In the Garden:
Middle South
April, 2003
Regional Report

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Forget-me-nots, Shirley poppies, and foxgloves benefit from a frame of fresh green grass clippings. Later, I'll mulch between the plants with more clippings.

Grass Clipping Clinic

Experts say that my half-acre lawn will produce three tons of clippings in a year. That's good news to me because grass clippings are an essential piece in my garden's puzzle. Here's how I make the most of all the good green stuff my lawn provides.

A Chemical-Free Lawn
Except for some lime and a little fertilizer in spring and fall, my lawn prospers without chemicals. When weeds crop up, I remove them by hand, and the grass is so vigorous that insects are not a problem. Because my clippings are chemical free, I can use them freely in my garden with no fear of side effects. Or I let them rot where they fall. Earthworms thrive in the soil beneath the grass, chowing down on clippings and old stolons that might otherwise become thatch. When clippings are returned to the soil via earthworm activity, they reduce the amount of fertilizer a lawn needs by about 25 percent.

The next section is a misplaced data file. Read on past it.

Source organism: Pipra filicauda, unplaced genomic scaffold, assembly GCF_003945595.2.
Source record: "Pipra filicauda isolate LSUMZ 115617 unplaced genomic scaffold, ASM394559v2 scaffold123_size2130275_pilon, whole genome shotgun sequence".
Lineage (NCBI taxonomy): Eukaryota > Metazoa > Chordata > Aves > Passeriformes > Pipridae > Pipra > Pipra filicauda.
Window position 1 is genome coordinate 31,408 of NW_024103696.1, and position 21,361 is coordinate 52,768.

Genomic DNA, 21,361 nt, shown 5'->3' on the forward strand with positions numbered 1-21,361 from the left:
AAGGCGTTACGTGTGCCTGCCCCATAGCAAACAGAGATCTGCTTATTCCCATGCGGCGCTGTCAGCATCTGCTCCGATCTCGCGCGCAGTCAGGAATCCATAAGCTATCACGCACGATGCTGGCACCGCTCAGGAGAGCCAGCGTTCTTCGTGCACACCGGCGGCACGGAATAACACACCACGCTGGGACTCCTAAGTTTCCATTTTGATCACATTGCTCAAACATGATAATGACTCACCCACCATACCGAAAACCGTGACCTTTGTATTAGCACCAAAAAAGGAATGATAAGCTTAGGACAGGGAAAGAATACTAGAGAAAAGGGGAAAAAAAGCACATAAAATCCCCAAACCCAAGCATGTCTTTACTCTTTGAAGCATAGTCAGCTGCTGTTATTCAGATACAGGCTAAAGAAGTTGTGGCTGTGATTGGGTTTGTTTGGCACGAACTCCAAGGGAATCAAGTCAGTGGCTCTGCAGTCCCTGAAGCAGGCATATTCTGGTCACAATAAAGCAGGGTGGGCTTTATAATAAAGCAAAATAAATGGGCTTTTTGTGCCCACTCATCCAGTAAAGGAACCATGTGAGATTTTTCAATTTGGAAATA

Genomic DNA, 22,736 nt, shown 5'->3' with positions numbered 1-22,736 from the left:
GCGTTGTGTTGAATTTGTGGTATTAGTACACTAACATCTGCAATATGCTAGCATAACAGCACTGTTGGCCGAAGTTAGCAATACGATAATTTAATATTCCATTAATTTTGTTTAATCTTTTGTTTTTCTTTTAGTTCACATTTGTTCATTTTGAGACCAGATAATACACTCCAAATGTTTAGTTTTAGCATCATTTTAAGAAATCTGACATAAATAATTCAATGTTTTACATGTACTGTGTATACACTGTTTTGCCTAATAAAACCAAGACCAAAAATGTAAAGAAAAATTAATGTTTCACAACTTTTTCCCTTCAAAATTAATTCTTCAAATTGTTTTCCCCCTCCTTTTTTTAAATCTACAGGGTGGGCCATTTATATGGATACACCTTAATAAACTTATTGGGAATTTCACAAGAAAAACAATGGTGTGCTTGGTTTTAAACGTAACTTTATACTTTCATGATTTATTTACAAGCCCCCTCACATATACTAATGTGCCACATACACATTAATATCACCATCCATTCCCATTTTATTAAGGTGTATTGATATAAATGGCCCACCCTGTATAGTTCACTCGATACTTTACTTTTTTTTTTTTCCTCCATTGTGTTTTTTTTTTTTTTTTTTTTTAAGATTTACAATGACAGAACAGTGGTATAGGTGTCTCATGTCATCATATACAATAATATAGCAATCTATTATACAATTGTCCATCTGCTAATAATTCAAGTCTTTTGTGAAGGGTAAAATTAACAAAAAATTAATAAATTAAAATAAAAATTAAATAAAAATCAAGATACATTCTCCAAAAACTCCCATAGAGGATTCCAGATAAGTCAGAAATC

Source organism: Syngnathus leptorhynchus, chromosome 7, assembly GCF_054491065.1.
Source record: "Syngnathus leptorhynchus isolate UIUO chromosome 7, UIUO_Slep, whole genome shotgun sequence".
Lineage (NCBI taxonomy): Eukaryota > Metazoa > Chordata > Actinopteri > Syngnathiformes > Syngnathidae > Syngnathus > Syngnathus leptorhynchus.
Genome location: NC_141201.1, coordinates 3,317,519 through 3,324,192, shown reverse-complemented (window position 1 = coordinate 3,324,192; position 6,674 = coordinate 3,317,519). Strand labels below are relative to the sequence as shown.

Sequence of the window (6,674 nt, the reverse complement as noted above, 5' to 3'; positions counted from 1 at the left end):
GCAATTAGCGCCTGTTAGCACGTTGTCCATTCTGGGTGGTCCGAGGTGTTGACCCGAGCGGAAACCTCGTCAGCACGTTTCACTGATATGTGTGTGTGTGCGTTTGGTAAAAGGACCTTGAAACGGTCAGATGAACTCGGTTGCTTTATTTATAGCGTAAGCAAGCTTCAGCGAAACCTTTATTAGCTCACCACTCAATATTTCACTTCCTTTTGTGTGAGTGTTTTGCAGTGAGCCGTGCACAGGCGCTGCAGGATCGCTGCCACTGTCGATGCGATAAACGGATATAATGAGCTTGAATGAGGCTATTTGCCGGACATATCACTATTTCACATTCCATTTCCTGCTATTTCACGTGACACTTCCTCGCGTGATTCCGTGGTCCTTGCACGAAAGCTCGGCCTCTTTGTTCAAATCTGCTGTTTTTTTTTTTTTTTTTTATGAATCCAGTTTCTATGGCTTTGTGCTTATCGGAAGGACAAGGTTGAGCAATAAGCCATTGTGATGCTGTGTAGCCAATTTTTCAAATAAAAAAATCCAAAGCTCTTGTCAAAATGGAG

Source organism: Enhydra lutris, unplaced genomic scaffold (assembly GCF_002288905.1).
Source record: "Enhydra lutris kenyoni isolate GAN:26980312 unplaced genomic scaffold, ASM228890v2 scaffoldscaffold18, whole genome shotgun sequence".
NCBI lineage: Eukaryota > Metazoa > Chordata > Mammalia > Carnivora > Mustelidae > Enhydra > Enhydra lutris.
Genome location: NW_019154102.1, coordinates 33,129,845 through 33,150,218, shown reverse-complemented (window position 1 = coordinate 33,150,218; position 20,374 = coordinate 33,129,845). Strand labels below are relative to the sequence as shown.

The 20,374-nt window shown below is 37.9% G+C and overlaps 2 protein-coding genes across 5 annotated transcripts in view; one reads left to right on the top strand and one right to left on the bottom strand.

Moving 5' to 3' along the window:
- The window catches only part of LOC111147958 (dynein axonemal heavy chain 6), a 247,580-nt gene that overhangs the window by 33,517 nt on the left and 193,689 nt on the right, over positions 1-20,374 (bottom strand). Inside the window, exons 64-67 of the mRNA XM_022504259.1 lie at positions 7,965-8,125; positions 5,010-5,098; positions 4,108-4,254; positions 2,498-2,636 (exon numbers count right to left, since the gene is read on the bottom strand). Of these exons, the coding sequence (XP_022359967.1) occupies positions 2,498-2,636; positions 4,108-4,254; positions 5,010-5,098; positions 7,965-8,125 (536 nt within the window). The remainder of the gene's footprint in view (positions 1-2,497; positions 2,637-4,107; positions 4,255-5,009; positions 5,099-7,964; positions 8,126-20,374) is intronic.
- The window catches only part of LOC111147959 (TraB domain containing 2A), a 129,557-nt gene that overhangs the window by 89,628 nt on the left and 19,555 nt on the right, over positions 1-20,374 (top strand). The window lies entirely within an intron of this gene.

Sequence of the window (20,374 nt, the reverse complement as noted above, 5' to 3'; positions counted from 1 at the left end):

Hot Clipping Compost
Most of my grass clippings get recycled directly into the lawn, but sometimes I hook up my bagger and harvest clippings for my compost. Nothing heats up cold compost like fresh green grass clippings. Grass clippings contain about 4 percent nitrogen and 80 percent water – two things compost always needs. Ideally, I shoot for a mix of one part clippings to three parts rough compost. A week after mixing in clippings, I can feel the heat coming from my heap.

Miracle Mulch
My best, weed-free clippings often become mulch. When mulching around plants, I spread clippings only one inch deep, and add a new layer every three to four weeks. Thin layers won't heat up enough to damage plants, nor do they become slimy or smelly. I go thicker around the edges of beds, using a ribbon of grass clippings to define neat, weed-free edges.


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